Repertory Theatre of St. Louis will produce Kenneth Jones’ censorship-and-social-justice drama Alabama Story in January 2019, marking the 60th anniversary of the real-life controversy that inspired the six-actor play. When the Civil Rights movement was catching fire in Montgomery in 1959, politicians sought to purge what they perceived as pro-integration books from the state library — including a children’s picture book about a black rabbit marrying a white rabbit.
State librarian Emily Wheelock Reed became a target — and an inadvertent Civil Rights hero — when she stood between a book-burning state senator and a children’s picture book called “The Rabbits’ Wedding.” Their battle over the apparent message of the book and its appropriateness in Alabama libraries in a time of racial segregation made international headlines and is at the core of the highly theatrical Alabama Story.
The play premiered in 2015 at Pioneer Theatre Company in Salt Lake City and was nominated for the 2016 Steinberg/American Theatre Critics Association New Play Award. By spring 2018, it will have been seen in 18 markets around the country since its premiere. It recently played the Clarence Brown Theatre in Knoxville and is now in rehearsal for a staging by Washington Stage Guild in Washington, DC. (Theater industry members may request a perusal copy here.)
Paul Mason Barnes, the busy regional director who is no stranger to St. Louis Rep (Hamlet, Macbeth, A Midsummer Night’s Dream, The Comedy of Errors), will direct Alabama Story on the Rep’s Mainstage Jan. 2-27, 2019. Casting and full creative team will be announced at a later date. The play is part of the final Rep season under longtime artistic director Steven Woolf, who will retire in 2019.
Librarian Emily Reed is today viewed as a hero in the freedom to read movement in the United States. The playwright calls Alabama Story “a censorship drama through the lens of Civil Rights.” The play’s saber-rattling Senator E.W. Higgins is based on real-life state Sen. E.O. Eddins. In addition to “The Rabbits’ Wedding,” the senator sought to remove “Stride Toward Freedom: The Montgomery Story” by Dr. Martin Luther King, Jr., from Alabama library shelves. “Both characters are the moral centers of their respective worlds, and everything they stand for is at risk,” according to the playwright.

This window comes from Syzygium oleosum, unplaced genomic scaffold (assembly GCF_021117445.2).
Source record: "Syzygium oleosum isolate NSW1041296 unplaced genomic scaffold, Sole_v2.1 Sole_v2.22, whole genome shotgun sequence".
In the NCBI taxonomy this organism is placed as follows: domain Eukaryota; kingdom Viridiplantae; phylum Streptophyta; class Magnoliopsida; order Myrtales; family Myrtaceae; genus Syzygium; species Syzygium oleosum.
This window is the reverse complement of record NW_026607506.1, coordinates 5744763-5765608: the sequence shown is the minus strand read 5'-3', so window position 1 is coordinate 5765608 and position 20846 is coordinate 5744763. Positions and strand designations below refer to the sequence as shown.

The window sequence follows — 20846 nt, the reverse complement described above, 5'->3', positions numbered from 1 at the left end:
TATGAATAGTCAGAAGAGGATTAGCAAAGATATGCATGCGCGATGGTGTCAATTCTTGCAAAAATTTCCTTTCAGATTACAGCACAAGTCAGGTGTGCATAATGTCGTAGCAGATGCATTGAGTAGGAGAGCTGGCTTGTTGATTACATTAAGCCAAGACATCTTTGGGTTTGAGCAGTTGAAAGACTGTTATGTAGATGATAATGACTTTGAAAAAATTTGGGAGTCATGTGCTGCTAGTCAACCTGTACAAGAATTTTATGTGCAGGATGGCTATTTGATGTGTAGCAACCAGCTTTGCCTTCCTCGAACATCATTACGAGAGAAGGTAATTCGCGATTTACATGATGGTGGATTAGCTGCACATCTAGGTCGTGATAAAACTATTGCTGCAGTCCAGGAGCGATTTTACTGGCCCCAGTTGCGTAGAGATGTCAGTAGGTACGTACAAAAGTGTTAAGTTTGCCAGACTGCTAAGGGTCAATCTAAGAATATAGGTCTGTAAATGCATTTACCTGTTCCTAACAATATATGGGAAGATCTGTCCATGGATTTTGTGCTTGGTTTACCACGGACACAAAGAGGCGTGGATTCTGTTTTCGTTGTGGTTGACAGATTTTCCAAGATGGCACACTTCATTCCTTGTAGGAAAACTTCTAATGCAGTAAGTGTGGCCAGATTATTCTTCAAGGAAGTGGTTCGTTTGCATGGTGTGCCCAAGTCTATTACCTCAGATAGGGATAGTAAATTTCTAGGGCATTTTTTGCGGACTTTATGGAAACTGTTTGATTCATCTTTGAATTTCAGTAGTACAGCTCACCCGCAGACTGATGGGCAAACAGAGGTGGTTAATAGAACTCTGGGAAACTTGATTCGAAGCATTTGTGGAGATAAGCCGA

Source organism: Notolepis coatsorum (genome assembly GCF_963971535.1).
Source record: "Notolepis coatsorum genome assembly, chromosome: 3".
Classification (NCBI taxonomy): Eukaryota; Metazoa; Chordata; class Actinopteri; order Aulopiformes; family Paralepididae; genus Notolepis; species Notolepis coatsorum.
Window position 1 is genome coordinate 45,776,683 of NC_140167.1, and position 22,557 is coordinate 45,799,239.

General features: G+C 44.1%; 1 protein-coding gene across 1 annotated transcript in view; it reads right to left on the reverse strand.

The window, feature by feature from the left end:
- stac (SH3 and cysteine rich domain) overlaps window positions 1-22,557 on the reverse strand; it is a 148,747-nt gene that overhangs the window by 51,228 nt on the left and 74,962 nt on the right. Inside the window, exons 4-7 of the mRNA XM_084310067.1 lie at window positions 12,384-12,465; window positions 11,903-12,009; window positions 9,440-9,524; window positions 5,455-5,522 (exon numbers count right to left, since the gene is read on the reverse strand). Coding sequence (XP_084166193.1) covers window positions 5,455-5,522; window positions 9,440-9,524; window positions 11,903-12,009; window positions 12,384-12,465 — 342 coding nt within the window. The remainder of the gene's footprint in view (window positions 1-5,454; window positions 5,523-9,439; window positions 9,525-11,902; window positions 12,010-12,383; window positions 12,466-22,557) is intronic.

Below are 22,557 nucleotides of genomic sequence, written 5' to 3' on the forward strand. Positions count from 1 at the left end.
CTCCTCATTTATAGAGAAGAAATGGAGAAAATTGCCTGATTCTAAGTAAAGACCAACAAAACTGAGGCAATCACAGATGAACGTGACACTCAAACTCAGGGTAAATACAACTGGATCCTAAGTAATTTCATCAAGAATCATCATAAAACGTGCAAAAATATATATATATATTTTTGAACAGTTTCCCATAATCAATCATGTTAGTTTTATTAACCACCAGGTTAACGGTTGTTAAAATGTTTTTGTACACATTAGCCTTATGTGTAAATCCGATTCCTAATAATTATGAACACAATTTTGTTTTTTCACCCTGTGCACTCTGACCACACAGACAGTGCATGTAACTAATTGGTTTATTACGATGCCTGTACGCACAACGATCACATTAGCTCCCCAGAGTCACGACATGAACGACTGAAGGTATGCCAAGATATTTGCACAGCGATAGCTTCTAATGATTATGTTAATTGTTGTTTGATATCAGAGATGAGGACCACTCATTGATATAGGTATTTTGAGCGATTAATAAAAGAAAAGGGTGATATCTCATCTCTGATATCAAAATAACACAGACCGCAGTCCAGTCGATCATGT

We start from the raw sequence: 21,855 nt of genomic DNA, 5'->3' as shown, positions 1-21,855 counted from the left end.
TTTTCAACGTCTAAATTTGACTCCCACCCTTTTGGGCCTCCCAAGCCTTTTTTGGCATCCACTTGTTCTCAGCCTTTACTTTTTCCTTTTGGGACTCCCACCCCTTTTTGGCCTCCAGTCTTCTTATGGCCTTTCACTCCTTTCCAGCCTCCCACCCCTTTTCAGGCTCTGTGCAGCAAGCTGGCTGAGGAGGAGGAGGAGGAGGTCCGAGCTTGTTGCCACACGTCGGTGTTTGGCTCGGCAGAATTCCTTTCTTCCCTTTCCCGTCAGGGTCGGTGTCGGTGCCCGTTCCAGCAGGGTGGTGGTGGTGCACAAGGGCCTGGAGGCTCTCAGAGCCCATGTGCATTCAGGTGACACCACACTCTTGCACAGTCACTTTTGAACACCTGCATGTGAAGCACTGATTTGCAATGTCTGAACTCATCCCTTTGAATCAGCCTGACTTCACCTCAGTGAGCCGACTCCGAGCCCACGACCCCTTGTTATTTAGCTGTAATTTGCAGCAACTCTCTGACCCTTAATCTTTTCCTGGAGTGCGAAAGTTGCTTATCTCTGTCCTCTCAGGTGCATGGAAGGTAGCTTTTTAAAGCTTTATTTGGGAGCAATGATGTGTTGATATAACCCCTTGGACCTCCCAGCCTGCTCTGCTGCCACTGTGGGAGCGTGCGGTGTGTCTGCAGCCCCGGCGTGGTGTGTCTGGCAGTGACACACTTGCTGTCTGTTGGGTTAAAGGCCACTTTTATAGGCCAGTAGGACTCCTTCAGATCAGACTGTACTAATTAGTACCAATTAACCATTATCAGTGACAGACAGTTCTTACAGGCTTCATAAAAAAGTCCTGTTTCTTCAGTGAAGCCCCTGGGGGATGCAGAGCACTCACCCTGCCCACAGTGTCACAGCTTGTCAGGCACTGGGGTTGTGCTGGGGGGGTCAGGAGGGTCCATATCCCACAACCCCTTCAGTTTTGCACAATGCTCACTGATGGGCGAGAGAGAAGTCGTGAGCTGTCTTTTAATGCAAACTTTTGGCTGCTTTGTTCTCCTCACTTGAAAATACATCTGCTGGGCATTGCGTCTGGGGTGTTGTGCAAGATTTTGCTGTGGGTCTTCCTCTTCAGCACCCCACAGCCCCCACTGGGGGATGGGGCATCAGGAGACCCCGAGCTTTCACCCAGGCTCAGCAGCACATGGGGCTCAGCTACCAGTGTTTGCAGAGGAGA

Here’s how The Rep bills Alabama Story: “A determined librarian and a segregationist senator face off over an innocent children’s book in 1959 Montgomery. Depicting the marriage of two rabbits — who happen to have different-colored fur — the story has Sen. E.W. Higgins calling for a book ban. But even as the pressure mounts, librarian Emily Wheelock Reed refuses to yield to censorship. Inspired by true events, Alabama Story is a stirring testament to free expression.”
The play friskily places the book’s author and illustrator, Garth Williams, as a kind of narrator and interloper, playing multiple roles in a script that the playwright once said was “a mashup of political thriller, social-justice drama, memory play and romance, with dollops of surprising humor.”
A parallel story of two childhood friends who reunite in Montgomery in 1959 serves as the perfume of Alabama Story. Lily is white, Joshua is black. Revisiting the joy and pain of their shared past, they embody the private tensions that are swirling in the public arena across town.
American Theatre magazine first reported about the play’s “freshly relevant themes” back in 2015, long before our current American moment of polarizing politicians, culture wars, inflammatory racial rhetoric and attacks on civil liberties.
“Alabama Story wants to have the feel of a pop-up book, on the subject of how we treat each other and how character is revealed in times of conflict,” the playwright said.
The 2018-19 Mainstage season of Repertory Theatre of St. Louis — the company’s 52nd season — also includes productions of Evita, A Doll’s House Part 2, A Christmas Story, Oslo and a sixth title to be announced. Its Studio Theatre titles will be announced later.